Friday, November 24, 2017

Tom and Bill's Appalachian Trail Death March


In the fall, Tom and I usually try to do a long-weekend bike tour, but this year we indulged his dream of through-hiking the Appalachian Trail with a four-day backpacking trip. I'd never been overnight backpacking before, and the trip gave me the excuse to research buy a lot of gear. 


We hiked 46 miles over two full days and two half days, from Harpers Ferry to just north if I-70 and back. 


The unanswered question from this trip is why do I turn every endurance activity into a death march? On Day 2 I wanted so badly to make it to Annapolis Rock, even though it was at least 18 miles, and not just because I thought it would be a nicer campsite than the Pine Knob shelter. What is so appealing about finishing an event completely on fumes? On this trip, it was not about the speed--I was more than happy to stop at the overlooks, but I definitely wanted to have every day be a stretch.

Maybe I'm addicted to that level of exhaustion. Maybe I it's that "we can always do a little bit more."

After trying to turn every day into a death march, I was struck by how much harder the days were than I expected.  After our diagnostic hike in September, I thought it would be within our capability to do at least 15 and probably 20 miles per day, which would have allowed us to get to the Pennsylvania border and back. I was never tired at the end of the day, but my legs felt like someone had beaten them with a stick, and my feet were in real pain.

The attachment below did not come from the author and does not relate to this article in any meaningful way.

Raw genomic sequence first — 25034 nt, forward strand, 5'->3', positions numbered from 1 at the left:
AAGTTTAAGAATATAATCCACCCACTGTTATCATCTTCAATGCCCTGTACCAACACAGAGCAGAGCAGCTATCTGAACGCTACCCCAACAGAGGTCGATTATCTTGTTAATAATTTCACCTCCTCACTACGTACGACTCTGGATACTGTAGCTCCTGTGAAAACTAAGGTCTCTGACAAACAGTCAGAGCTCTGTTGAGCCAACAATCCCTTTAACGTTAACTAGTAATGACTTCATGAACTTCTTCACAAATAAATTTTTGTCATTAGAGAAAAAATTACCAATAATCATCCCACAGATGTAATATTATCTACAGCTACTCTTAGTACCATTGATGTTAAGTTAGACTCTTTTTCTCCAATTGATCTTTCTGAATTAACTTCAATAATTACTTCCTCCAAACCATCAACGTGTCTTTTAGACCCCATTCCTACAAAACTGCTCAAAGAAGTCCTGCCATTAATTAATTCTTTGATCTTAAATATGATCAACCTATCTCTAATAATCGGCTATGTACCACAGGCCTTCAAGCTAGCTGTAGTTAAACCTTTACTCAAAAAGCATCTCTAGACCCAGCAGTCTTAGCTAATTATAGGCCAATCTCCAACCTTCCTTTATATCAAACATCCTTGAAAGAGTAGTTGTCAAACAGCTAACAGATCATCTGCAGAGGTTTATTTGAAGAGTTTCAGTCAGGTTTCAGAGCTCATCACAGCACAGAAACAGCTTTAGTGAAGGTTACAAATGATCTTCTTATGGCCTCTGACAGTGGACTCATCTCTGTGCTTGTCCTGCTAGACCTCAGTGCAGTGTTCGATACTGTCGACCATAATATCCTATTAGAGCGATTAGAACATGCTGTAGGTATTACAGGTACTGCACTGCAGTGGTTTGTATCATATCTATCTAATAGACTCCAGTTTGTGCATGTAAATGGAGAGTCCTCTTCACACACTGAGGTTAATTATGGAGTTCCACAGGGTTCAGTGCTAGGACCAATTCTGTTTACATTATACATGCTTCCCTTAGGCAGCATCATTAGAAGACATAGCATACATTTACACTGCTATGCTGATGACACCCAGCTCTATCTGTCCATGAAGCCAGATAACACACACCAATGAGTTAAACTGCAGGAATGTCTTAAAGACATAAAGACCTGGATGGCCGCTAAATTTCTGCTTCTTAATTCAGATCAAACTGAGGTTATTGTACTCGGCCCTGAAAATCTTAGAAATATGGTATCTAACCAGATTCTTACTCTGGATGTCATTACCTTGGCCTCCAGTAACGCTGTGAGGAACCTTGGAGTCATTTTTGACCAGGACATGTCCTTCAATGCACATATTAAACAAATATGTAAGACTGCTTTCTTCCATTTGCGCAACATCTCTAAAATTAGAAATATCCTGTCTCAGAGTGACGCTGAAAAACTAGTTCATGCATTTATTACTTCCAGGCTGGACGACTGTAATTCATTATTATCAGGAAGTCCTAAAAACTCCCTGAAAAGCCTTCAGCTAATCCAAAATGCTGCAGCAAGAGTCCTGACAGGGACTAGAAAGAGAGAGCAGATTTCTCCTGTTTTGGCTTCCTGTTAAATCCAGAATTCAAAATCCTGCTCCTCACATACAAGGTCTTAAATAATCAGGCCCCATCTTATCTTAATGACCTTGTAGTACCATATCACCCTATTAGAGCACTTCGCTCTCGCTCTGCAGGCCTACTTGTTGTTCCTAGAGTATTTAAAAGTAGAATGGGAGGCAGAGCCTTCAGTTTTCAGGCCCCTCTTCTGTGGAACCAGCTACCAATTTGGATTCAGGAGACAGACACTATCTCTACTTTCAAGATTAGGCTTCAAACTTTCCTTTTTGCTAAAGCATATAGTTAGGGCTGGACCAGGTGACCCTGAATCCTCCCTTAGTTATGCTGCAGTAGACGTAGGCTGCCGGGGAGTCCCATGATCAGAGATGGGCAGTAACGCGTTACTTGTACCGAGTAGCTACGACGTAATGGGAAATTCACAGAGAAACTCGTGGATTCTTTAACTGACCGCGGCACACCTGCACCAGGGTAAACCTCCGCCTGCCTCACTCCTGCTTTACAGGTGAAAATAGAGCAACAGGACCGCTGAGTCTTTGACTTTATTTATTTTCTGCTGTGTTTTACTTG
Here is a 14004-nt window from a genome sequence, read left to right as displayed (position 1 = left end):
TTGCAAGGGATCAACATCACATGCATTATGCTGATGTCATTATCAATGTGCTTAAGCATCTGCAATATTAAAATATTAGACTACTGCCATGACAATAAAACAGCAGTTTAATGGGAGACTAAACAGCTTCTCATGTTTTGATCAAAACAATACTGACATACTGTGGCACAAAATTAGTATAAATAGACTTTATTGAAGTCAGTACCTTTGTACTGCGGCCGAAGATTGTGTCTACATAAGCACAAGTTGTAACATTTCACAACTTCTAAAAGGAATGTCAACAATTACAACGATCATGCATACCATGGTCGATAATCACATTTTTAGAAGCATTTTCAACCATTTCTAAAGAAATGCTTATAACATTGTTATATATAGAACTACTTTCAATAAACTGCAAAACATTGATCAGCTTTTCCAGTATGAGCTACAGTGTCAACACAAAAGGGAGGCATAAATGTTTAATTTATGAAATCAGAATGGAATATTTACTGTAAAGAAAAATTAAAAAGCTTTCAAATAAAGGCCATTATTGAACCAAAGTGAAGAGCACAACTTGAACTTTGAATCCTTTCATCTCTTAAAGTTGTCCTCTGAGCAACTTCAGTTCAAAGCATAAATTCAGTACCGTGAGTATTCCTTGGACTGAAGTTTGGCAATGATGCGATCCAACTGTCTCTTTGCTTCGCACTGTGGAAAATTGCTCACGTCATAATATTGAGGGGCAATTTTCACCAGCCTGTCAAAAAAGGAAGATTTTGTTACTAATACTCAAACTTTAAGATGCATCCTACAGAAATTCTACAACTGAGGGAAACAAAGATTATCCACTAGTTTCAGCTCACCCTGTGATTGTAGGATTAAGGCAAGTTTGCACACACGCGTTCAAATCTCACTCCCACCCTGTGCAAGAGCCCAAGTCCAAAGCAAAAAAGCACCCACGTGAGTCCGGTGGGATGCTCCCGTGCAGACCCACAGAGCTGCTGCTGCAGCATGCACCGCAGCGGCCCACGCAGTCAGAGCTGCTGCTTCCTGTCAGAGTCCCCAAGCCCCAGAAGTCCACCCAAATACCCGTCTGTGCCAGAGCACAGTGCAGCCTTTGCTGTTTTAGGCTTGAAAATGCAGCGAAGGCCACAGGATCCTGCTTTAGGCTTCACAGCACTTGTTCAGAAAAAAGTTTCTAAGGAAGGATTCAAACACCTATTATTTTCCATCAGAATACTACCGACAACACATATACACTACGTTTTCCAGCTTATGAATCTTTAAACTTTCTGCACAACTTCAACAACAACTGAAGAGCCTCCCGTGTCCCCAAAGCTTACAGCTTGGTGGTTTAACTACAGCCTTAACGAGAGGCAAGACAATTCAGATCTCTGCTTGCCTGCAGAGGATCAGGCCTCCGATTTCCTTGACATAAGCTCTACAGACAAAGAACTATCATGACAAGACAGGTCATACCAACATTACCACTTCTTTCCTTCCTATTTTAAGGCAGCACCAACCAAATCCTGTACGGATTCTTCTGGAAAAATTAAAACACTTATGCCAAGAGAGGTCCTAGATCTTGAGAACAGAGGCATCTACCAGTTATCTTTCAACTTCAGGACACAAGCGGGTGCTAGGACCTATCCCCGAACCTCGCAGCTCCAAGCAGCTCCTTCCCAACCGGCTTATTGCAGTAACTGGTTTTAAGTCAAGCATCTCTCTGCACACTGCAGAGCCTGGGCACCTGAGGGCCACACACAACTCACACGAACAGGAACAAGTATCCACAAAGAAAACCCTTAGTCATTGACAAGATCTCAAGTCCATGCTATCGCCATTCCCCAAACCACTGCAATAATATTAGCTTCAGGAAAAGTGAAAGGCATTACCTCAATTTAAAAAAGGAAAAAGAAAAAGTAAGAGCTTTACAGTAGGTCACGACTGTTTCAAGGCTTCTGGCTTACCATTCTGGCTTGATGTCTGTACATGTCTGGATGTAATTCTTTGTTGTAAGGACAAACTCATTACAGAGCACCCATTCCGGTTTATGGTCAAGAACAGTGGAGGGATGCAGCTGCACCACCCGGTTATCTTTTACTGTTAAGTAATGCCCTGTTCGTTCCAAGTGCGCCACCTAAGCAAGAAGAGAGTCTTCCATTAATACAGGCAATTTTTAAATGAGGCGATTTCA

Did I need to carry so much food? I never really saw Tom eat anything substantial. I would be gnawing away at a salami and shoving pecans into my mouth, and he would be quietly sipping a Cup-o-soup.

Day By Day

Day 1  Harpers Ferry to Ed Garvey Thursday 2017-10-19

We ended up parking at the National Park visitor center around 12:30 and hiking down to town, which added another couple miles. The day was spectacular, and first three miles are on the towpath were delightful. 

The trail from Weverton was rocky and vertical. We slogged on with our heavy (to us) packs. As the afternoon wore on, we began to wonder if we had missed the Ed Garvey Shelter, though it seemed impossible that we could have simply walked by it without noticing. We stopped for a nature break, and Tom noticed that the shelter was visible through the woods.  Neither of us felt like pushing on to Crampton Cap, so we stopped.

The shelter already held five more people: 2 late-middle-aged guys who disappeared pretty quickly, a lone middle-aged guy, and a 30-something with his 4-year-old son, whose backpack was large enough for him to get into. Amusingly, the 30-something turned out to be a bike racer. 
The lone-middle-aged guy was a snorer, and I slept poorly. 
Ed Garvey shelter. Day 1

Day 2 Ed Garvey to Pine Knob Friday 2017-10-20

I really thought we could make it to Annapolis Rock. The segment near Lambs Knoll really slowed the pace down. The path was so rocky that you could never really take a stride. Instead it was all half steps, staring at the boulders and making sure you didn't fall over.
We came first to Gathland State Park, home of the National War Correspondent's arch. I've been to Gathland many times, mostly on rides, so I didn't know the history of the place. It's basically the failed estate of a famous Civil War correspondent/essayist. It's the 19th-century equivalent of visiting Dan Rather's home. 

Obligatory photo of the National War Correspondent's Arch at Gathland state park

Our quick lunch was at the White Rocks overlook, which is probably the only trail-side overlook on the entire 20+ mile section.  We then bushwhacked trying to find the map-listed Lambs Knoll Lookout tower, which I later discovered was closed to the public in the 1980s. So much for accurate maps. The descent from Lambs Knoll was pretty grim, with lots of boulders.